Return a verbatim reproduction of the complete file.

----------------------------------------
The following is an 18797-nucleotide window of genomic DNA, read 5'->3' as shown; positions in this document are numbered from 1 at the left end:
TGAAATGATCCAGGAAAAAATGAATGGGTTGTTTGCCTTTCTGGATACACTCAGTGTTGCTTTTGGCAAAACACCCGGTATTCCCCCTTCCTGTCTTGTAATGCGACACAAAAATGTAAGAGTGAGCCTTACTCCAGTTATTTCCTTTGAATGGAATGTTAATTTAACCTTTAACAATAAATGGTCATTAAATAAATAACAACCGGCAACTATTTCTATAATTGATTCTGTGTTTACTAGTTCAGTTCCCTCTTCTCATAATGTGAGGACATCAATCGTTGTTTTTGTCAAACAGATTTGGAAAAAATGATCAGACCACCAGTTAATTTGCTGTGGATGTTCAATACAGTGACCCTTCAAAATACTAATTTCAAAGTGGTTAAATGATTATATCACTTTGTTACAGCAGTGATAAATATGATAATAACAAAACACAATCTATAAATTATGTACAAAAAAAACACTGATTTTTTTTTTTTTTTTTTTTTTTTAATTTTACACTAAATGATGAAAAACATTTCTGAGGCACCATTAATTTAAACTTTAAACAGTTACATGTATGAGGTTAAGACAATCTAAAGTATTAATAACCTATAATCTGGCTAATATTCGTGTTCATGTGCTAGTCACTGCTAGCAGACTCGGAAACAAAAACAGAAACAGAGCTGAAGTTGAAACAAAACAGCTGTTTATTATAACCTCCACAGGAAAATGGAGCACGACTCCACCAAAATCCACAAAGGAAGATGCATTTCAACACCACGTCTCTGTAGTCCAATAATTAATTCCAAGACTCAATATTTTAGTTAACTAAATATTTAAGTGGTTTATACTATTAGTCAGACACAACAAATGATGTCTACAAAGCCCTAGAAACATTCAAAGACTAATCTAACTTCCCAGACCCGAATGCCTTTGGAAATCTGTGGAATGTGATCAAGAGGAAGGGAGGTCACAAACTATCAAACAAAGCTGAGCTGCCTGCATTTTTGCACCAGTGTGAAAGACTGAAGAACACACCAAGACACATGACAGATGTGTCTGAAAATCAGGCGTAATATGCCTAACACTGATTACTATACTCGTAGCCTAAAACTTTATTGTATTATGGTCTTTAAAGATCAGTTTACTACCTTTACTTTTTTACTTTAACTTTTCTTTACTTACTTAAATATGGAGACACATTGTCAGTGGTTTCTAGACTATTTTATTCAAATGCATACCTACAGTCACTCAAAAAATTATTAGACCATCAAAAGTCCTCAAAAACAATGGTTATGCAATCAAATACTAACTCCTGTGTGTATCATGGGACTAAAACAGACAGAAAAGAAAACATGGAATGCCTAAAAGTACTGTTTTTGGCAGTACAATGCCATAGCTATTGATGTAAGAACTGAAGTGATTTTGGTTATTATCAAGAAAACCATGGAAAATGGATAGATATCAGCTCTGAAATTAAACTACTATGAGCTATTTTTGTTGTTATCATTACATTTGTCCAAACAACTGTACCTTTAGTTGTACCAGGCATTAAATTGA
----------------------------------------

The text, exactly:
The following is an 18797-nucleotide window of genomic DNA, read 5'->3' as shown; positions in this document are numbered from 1 at the left end:
TGAAATGATCCAGGAAAAAATGAATGGGTTGTTTGCCTTTCTGGATACACTCAGTGTTGCTTTTGGCAAAACACCCGGTATTCCCCCTTCCTGTCTTGTAATGCGACACAAAAATGTAAGAGTGAGCCTTACTCCAGTTATTTCCTTTGAATGGAATGTTAATTTAACCTTTAACAATAAATGGTCATTAAATAAATAACAACCGGCAACTATTTCTATAATTGATTCTGTGTTTACTAGTTCAGTTCCCTCTTCTCATAATGTGAGGACATCAATCGTTGTTTTTGTCAAACAGATTTGGAAAAAATGATCAGACCACCAGTTAATTTGCTGTGGATGTTCAATACAGTGACCCTTCAAAATACTAATTTCAAAGTGGTTAAATGATTATATCACTTTGTTACAGCAGTGATAAATATGATAATAACAAAACACAATCTATAAATTATGTACAAAAAAAACACTGATTTTTTTTTTTTTTTTTTTTTTTTAATTTTACACTAAATGATGAAAAACATTTCTGAGGCACCATTAATTTAAACTTTAAACAGTTACATGTATGAGGTTAAGACAATCTAAAGTATTAATAACCTATAATCTGGCTAATATTCGTGTTCATGTGCTAGTCACTGCTAGCAGACTCGGAAACAAAAACAGAAACAGAGCTGAAGTTGAAACAAAACAGCTGTTTATTATAACCTCCACAGGAAAATGGAGCACGACTCCACCAAAATCCACAAAGGAAGATGCATTTCAACACCACGTCTCTGTAGTCCAATAATTAATTCCAAGACTCAATATTTTAGTTAACTAAATATTTAAGTGGTTTATACTATTAGTCAGACACAACAAATGATGTCTACAAAGCCCTAGAAACATTCAAAGACTAATCTAACTTCCCAGACCCGAATGCCTTTGGAAATCTGTGGAATGTGATCAAGAGGAAGGGAGGTCACAAACTATCAAACAAAGCTGAGCTGCCTGCATTTTTGCACCAGTGTGAAAGACTGAAGAACACACCAAGACACATGACAGATGTGTCTGAAAATCAGGCGTAATATGCCTAACACTGATTACTATACTCGTAGCCTAAAACTTTATTGTATTATGGTCTTTAAAGATCAGTTTACTACCTTTACTTTTTTACTTTAACTTTTCTTTACTTACTTAAATATGGAGACACATTGTCAGTGGTTTCTAGACTATTTTATTCAAATGCATACCTACAGTCACTCAAAAAATTATTAGACCATCAAAAGTCCTCAAAAACAATGGTTATGCAATCAAATACTAACTCCTGTGTGTATCATGGGACTAAAACAGACAGAAAAGAAAACATGGAATGCCTAAAAGTACTGTTTTTGGCAGTACAATGCCATAGCTATTGATGTAAGAACTGAAGTGATTTTGGTTATTATCAAGAAAACCATGGAAAATGGATAGATATCAGCTCTGAAATTAAACTACTATGAGCTATTTTTGTTGTTATCATTACATTTGTCCAAACAACTGTACCTTTAGTTGTACCAGGCATTAAATTGA